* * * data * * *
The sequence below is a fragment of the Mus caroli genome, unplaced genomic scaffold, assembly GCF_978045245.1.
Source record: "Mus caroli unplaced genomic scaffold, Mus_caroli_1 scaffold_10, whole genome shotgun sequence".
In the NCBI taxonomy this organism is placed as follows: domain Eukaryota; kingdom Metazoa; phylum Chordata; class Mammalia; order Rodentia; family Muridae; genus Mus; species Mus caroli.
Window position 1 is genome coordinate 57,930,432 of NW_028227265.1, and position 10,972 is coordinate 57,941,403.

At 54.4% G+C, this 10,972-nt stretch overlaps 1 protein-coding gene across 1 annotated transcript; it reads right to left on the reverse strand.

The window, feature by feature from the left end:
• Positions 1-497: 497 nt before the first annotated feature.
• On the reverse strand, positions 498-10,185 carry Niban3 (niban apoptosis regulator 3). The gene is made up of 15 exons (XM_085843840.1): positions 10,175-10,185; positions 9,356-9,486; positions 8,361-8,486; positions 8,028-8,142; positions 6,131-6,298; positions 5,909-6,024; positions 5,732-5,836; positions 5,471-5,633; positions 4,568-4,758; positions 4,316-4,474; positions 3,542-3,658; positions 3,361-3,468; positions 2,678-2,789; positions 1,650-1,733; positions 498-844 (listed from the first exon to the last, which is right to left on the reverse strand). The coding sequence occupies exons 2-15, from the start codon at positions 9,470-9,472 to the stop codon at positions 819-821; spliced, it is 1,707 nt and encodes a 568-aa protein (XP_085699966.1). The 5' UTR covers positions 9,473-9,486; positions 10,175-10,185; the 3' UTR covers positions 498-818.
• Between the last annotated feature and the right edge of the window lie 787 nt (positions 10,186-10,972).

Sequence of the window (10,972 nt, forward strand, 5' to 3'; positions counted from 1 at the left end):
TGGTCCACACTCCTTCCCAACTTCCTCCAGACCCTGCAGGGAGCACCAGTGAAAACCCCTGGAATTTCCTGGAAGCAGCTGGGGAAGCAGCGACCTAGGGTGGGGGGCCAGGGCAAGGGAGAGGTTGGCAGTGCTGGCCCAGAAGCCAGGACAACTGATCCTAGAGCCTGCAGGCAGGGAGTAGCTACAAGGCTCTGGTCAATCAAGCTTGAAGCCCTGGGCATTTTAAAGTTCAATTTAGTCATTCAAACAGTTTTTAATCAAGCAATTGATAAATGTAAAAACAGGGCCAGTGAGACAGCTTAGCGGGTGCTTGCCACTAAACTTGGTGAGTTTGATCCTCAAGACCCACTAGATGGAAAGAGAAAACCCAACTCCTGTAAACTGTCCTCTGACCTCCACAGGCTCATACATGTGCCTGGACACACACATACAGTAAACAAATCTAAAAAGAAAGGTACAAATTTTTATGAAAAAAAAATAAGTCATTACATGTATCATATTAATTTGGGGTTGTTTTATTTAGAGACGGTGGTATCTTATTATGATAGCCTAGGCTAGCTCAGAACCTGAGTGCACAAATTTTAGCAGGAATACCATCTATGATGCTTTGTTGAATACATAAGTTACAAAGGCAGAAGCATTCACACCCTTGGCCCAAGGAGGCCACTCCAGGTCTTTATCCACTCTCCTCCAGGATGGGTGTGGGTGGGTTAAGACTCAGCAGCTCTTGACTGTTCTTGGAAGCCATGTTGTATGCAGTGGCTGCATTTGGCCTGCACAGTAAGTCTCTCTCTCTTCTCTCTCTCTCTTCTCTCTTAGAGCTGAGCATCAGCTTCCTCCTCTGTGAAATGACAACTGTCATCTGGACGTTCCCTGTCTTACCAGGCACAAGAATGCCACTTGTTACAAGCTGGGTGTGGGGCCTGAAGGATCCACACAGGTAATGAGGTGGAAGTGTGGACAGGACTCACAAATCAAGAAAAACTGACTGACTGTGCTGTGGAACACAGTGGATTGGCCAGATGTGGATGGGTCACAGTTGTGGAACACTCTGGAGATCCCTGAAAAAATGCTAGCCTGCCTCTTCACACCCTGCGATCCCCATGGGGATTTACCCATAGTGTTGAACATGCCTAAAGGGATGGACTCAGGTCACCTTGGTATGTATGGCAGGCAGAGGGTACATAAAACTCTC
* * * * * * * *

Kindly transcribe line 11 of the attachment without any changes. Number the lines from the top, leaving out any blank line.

TGGTCCACACTCCTTCCCAACTTCCTCCAGACCCTGCAGGGAGCACCAGTGAAAACCCCTGGAATTTCCTGGAAGCAGCTGGGGAAGCAGCGACCTAGGGTGGGGGGCCAGGGCAAGGGAGAGGTTGGCAGTGCTGGCCCAGAAGCCAGGACAACTGATCCTAGAGCCTGCAGGCAGGGAGTAGCTACAAGGCTCTGGTCAATCAAGCTTGAAGCCCTGGGCATTTTAAAGTTCAATTTAGTCATTCAAACAGTTTTTAATCAAGCAATTGATAAATGTAAAAACAGGGCCAGTGAGACAGCTTAGCGGGTGCTTGCCACTAAACTTGGTGAGTTTGATCCTCAAGACCCACTAGATGGAAAGAGAAAACCCAACTCCTGTAAACTGTCCTCTGACCTCCACAGGCTCATACATGTGCCTGGACACACACATACAGTAAACAAATCTAAAAAGAAAGGTACAAATTTTTATGAAAAAAAAATAAGTCATTACATGTATCATATTAATTTGGGGTTGTTTTATTTAGAGACGGTGGTATCTTATTATGATAGCCTAGGCTAGCTCAGAACCTGAGTGCACAAATTTTAGCAGGAATACCATCTATGATGCTTTGTTGAATACATAAGTTACAAAGGCAGAAGCATTCACACCCTTGGCCCAAGGAGGCCACTCCAGGTCTTTATCCACTCTCCTCCAGGATGGGTGTGGGTGGGTTAAGACTCAGCAGCTCTTGACTGTTCTTGGAAGCCATGTTGTATGCAGTGGCTGCATTTGGCCTGCACAGTAAGTCTCTCTCTCTTCTCTCTCTCTCTTCTCTCTTAGAGCTGAGCATCAGCTTCCTCCTCTGTGAAATGACAACTGTCATCTGGACGTTCCCTGTCTTACCAGGCACAAGAATGCCACTTGTTACAAGCTGGGTGTGGGGCCTGAAGGATCCACACAGGTAATGAGGTGGAAGTGTGGACAGGACTCACAAATCAAGAAAAACTGACTGACTGTGCTGTGGAACACAGTGGATTGGCCAGATGTGGATGGGTCACAGTTGTGGAACACTCTGGAGATCCCTGAAAAAATGCTAGCCTGCCTCTTCACACCCTGCGATCCCCATGGGGATTTACCCATAGTGTTGAACATGCCTAAAGGGATGGACTCAGGTCACCTTGGTATGTATGGCAGGCAGAGGGTACATAAAACTCTC